Tatler – Church Street
The contractors for this cinema were John Rimmer & Son of Liverpool, who overcame complicated problems with the reconstruction of the building, and were congratulated for their ingenuity.
The cinema had a uniqueness, it was the managing director who decided that Liverpool needed a news theatre, at first proposed to show only world news, interest, travel, comedy and selected high dramas with programmes an hour and a half or so in duration, predicting that this would sappeal to ordinary cinema goers as well as those with less time to spare such as shoppers, business people and visitors.
A walk down a long foyer with multi-coloured rubber flooring, paired with brightly wall decorations and coloured wall panels in gold led to a pay box at the far end. Also situated at this end was the entrance to the stall, the balcony and a refreshments area.
Total capacity for the Tatler was 600, with 400 seats for the stalls and 200 for the balcony. The overall style was comfort and simplicity for the auditorium, with well spaced comfortable upholstered seats and nicely illuminated.
Although a small theatre, live entertainment was provided for, with dressing rooms for the artists, however there is no record of it ever being presented.
With a Grand opening on Monday 19th February 1934, came a promise from the Alderman E Russell Taylor to the city magistrates that the cinema would fulfill a real need with the special type of entertainment it was to provide, and hoped that the public would justify this with their support.
Performances were continuous from noon to 10.30pm, with the last show staring at 9pm. Admission prices were 7d for stalls and 1/- for the balcony.
The programmes consisted of six items and always included a cartoon of Micky Mouse. These items were: latest newsreels, followed by Pathetone Weekly, then Hollywood Premiere, a musical short in colour, New Zealand, a travelogue, an engrossing Indian drama Animal Gods, followed by a coloured cartoon Babe in the Woods and always finished with Mickey Mouse Silly Symphony.
During the war the cinema was forced to close on 27th August 1941 after a high explosive caused damage to the stage end of the theatre and to the roof. With major refurbishment at a cost of £25,000 the result was a more modernised interior, a new auditorium ceiling, the colour scheme of cream and maroon with speckles of gold. New seating, carpets, loud speakers and heating and ventilating were installed.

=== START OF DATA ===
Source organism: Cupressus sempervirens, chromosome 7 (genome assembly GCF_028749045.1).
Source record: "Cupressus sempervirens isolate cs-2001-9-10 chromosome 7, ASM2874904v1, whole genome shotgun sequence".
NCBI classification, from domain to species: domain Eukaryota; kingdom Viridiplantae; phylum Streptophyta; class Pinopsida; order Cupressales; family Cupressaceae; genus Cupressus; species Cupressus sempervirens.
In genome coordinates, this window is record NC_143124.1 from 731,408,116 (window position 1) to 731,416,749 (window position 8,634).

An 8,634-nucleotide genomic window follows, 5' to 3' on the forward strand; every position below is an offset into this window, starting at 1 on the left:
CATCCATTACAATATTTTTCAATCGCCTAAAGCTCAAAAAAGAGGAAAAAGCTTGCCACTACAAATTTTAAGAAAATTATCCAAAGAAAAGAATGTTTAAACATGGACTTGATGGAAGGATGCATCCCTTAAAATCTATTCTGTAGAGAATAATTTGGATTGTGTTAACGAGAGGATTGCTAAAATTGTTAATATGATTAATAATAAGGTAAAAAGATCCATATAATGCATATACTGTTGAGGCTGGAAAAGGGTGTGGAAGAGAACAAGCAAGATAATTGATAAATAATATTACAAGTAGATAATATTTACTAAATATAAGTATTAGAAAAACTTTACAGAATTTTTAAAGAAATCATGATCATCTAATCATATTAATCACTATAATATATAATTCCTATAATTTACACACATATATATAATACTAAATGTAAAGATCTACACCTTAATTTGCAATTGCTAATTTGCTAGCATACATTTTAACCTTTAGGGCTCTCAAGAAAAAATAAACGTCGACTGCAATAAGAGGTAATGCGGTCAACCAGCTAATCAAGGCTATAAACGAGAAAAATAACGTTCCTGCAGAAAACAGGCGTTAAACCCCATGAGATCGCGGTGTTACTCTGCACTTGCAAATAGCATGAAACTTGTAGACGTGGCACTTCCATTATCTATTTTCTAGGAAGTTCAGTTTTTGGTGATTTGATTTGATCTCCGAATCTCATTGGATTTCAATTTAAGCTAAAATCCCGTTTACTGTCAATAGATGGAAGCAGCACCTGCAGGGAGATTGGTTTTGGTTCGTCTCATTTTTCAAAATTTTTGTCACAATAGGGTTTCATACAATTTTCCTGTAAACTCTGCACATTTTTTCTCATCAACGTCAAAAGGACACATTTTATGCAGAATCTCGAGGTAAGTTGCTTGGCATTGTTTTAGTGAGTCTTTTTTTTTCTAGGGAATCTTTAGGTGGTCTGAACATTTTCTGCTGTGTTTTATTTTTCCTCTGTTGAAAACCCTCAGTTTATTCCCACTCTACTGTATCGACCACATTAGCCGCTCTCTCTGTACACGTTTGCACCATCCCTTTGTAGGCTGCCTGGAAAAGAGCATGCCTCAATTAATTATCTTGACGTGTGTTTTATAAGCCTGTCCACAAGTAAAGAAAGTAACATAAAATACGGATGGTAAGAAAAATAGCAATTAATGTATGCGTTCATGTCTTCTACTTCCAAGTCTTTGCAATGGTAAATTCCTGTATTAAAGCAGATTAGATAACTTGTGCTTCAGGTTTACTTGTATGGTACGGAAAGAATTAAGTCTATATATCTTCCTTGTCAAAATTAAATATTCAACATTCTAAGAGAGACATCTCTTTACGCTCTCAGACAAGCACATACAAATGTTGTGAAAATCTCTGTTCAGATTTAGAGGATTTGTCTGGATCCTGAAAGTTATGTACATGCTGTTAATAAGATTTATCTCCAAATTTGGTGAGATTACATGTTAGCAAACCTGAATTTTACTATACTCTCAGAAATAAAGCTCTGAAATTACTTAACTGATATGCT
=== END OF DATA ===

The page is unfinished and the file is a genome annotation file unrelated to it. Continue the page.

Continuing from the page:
With the Liverpool News Theatre ( formally the Prince of Wales) Clayton Square, in direct competition, the Tatler continued with programmes presenting latest news and short films until closing on 25th September 1968.
The cinema reopened as the Classic Cinema on 4th October 1968, with a new an bigger screen showing War and Peace starring, Audrey Hepburn, Henry Fonda and Mel Ferrer. However, the new programming was unsuccessful and closed in less than a year 1969 with Doctor Dolittle starring, Rex Harrison.
Known as the Tatler Cinema Club from 1969 showing uncensored films to members only, until closing 3 years later on 22 December 1972. Moving their programme to London Road to the Curzon Club Cinema.
The Tatler was renamed again to Classic Cartoon Cinema which opened on 23rd December 1972, showing non-stop cartoons and comedies. Proving unsuccessful and closing just 3 months later.
The building was converted into a fashion store.
Two ladies having a conversation about the pictures. They sagged school, courted, collected jam jars for money. Got bananas off the seafarers “we didn’t have any fruit – we didn’t have much but we had happy days”
“The Tatler and News Bar was all through the day”
“On a Saturday’s my dad would take me to the Tatler as a treat”
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